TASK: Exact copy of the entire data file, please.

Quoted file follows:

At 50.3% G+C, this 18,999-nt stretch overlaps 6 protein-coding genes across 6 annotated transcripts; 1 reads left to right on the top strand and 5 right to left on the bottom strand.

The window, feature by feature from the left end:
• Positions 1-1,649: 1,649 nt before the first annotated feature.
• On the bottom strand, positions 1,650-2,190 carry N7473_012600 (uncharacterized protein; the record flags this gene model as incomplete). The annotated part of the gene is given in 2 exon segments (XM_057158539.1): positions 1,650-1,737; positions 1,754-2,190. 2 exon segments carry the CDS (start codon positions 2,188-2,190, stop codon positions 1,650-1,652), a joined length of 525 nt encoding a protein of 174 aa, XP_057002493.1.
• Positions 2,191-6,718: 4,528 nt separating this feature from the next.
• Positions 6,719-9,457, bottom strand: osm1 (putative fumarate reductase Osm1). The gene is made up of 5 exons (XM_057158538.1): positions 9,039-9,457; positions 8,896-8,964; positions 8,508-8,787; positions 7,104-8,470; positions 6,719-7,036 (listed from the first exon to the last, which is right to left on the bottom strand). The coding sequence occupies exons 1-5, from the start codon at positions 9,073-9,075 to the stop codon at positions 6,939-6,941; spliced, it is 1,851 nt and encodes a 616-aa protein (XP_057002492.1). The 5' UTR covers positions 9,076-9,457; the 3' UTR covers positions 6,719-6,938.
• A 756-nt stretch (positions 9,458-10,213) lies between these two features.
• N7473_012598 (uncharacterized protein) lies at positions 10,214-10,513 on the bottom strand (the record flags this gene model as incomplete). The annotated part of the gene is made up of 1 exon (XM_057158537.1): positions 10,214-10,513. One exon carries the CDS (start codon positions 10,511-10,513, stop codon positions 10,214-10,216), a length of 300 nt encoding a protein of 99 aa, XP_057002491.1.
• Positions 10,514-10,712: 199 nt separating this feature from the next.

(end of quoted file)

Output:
At 50.3% G+C, this 18,999-nt stretch overlaps 6 protein-coding genes across 6 annotated transcripts; 1 reads left to right on the top strand and 5 right to left on the bottom strand.

The window, feature by feature from the left end:
• Positions 1-1,649: 1,649 nt before the first annotated feature.
• On the bottom strand, positions 1,650-2,190 carry N7473_012600 (uncharacterized protein; the record flags this gene model as incomplete). The annotated part of the gene is given in 2 exon segments (XM_057158539.1): positions 1,650-1,737; positions 1,754-2,190. 2 exon segments carry the CDS (start codon positions 2,188-2,190, stop codon positions 1,650-1,652), a joined length of 525 nt encoding a protein of 174 aa, XP_057002493.1.
• Positions 2,191-6,718: 4,528 nt separating this feature from the next.
• Positions 6,719-9,457, bottom strand: osm1 (putative fumarate reductase Osm1). The gene is made up of 5 exons (XM_057158538.1): positions 9,039-9,457; positions 8,896-8,964; positions 8,508-8,787; positions 7,104-8,470; positions 6,719-7,036 (listed from the first exon to the last, which is right to left on the bottom strand). The coding sequence occupies exons 1-5, from the start codon at positions 9,073-9,075 to the stop codon at positions 6,939-6,941; spliced, it is 1,851 nt and encodes a 616-aa protein (XP_057002492.1). The 5' UTR covers positions 9,076-9,457; the 3' UTR covers positions 6,719-6,938.
• A 756-nt stretch (positions 9,458-10,213) lies between these two features.
• N7473_012598 (uncharacterized protein) lies at positions 10,214-10,513 on the bottom strand (the record flags this gene model as incomplete). The annotated part of the gene is made up of 1 exon (XM_057158537.1): positions 10,214-10,513. One exon carries the CDS (start codon positions 10,511-10,513, stop codon positions 10,214-10,216), a length of 300 nt encoding a protein of 99 aa, XP_057002491.1.
• Positions 10,514-10,712: 199 nt separating this feature from the next.